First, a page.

Dutch firms guard Crimea business despite Russia sanctions

Emblem_of_Crimea.svg
. Crimea coat of arms (Picture: Wikimedia Commons/Leonid 2)

Dutch companies maintain warm relations with the Crimea, the Ukrainian region that was annexed by Russia earlier this year. This is despite the fact that Europe and the United States tightened the sanctions last week. There is now also a ban on investment in Crimea.

According to Ukraine-watcher Geert Jan Hahn, unofficial, small trade missions are going to the Crimea, led by the Russian trade representative in the Netherlands. He concludes that the good contact between Dutch companies and the new self-proclaimed government in Crimea have existed for months. The Dutch Center for Trade Promotion advises its members to respect the existing sanctions, thereby withdrawing from clandestine trade relations with Russia and Crimea.

Companies want to be first in line once the sanctions are lifted, says director Garry Garjazin of NBK Cargo Services. "We look at how and what if the sanctions are over. We went there to be the first to help Dutch companies to build bridges."

The scope of the stipulations is perfectly clear, says lawyer Heleen over de Linden, specialist in sanctions law and Russia, no imports, no exports and do not contribute anything to development. "But apparently there are plenty of companies that still look to see what possibilities there still are and each time it appears that the stipulations are insufficient." It is possible to operate under a Russian entity, for example. "Once there is no EU citizen directly connected to the company, it can proceed."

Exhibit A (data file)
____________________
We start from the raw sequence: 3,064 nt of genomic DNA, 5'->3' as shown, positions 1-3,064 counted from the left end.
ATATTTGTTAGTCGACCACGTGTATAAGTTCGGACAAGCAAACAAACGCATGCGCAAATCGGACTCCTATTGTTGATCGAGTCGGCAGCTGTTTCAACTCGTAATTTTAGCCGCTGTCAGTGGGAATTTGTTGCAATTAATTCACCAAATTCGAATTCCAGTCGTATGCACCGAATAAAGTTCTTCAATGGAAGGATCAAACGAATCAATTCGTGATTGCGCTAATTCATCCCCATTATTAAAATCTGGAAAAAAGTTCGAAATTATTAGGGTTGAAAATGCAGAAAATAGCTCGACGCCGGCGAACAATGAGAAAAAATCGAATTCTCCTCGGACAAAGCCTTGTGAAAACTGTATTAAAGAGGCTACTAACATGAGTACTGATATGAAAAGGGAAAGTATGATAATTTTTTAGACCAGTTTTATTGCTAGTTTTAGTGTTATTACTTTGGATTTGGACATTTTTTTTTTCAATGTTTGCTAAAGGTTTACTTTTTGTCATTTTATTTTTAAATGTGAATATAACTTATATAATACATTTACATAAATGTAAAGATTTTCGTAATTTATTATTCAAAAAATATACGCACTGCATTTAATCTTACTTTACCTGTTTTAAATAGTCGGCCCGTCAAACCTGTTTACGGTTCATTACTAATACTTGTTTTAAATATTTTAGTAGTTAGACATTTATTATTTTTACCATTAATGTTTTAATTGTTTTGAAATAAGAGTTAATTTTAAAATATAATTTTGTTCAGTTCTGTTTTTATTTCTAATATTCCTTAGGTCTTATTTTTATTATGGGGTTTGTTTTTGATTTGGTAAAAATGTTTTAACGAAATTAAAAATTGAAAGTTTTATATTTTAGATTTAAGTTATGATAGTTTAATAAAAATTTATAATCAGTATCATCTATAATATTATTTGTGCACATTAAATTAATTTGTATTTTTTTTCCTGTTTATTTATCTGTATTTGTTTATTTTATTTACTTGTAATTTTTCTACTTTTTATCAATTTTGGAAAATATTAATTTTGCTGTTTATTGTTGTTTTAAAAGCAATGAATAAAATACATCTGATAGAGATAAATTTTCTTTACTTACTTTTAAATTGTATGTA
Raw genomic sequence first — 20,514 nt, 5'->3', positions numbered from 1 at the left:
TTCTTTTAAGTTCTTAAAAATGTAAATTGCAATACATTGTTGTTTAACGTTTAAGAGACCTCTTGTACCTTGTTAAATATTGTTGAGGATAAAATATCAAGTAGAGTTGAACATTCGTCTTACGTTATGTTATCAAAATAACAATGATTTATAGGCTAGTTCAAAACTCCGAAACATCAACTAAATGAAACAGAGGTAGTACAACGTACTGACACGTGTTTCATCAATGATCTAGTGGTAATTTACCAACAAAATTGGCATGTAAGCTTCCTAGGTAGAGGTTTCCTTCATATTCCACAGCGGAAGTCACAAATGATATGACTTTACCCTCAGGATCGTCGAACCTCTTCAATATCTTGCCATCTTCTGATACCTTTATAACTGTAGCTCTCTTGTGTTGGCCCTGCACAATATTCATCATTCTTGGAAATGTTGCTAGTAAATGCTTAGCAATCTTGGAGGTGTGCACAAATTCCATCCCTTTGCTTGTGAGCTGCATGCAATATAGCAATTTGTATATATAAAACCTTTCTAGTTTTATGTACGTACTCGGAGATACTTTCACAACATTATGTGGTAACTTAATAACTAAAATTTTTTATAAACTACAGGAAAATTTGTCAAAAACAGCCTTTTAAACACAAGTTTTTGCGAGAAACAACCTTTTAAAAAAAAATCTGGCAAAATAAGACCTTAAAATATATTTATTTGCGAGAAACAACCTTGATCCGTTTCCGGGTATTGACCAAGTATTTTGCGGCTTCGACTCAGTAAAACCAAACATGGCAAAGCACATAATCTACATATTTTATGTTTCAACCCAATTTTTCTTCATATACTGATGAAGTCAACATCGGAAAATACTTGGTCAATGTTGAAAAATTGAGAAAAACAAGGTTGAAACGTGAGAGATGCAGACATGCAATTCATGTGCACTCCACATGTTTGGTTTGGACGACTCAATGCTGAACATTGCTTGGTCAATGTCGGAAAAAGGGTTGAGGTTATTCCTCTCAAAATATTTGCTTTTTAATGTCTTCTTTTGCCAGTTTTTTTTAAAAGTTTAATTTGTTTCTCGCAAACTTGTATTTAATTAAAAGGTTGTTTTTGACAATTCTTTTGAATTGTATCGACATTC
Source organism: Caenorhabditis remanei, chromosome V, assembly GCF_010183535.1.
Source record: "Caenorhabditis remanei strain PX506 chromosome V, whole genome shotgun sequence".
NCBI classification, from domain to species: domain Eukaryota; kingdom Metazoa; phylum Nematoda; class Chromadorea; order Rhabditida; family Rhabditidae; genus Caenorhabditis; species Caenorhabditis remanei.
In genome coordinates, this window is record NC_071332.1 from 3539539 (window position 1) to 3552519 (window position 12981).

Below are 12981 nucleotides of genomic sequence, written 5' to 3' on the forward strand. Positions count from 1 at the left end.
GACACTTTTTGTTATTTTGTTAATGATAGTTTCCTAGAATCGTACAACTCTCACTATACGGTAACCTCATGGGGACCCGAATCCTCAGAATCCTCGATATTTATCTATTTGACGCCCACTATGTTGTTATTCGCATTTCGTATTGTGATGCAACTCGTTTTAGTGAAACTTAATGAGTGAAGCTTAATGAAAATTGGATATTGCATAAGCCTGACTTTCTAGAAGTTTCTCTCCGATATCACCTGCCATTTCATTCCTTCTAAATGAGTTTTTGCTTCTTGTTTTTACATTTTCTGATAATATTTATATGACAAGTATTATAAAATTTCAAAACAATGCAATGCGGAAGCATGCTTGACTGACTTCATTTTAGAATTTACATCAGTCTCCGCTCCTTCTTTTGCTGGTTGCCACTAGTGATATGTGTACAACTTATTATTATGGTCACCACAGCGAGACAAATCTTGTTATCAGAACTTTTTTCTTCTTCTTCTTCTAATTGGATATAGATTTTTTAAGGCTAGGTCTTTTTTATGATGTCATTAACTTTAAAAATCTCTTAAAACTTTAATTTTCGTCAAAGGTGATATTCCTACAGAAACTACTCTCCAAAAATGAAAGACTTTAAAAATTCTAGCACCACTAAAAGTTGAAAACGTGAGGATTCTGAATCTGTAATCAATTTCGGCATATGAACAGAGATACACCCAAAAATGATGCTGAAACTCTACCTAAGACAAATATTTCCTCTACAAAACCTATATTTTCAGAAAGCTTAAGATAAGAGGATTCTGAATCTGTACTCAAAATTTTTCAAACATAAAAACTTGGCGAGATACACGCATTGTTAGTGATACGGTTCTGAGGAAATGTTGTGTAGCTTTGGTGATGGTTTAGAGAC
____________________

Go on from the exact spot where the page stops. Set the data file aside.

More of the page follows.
This seems to show that the plan of Europe and the United States to pinch off the region is not entirely successful. The Crimea still has a great need for foreign expertise, especially in the areas of energy, water management and road construction. It is important to note that the fine for violating the sanctions can be up to 4 million euro. French and Turkish companies have also shown interest.

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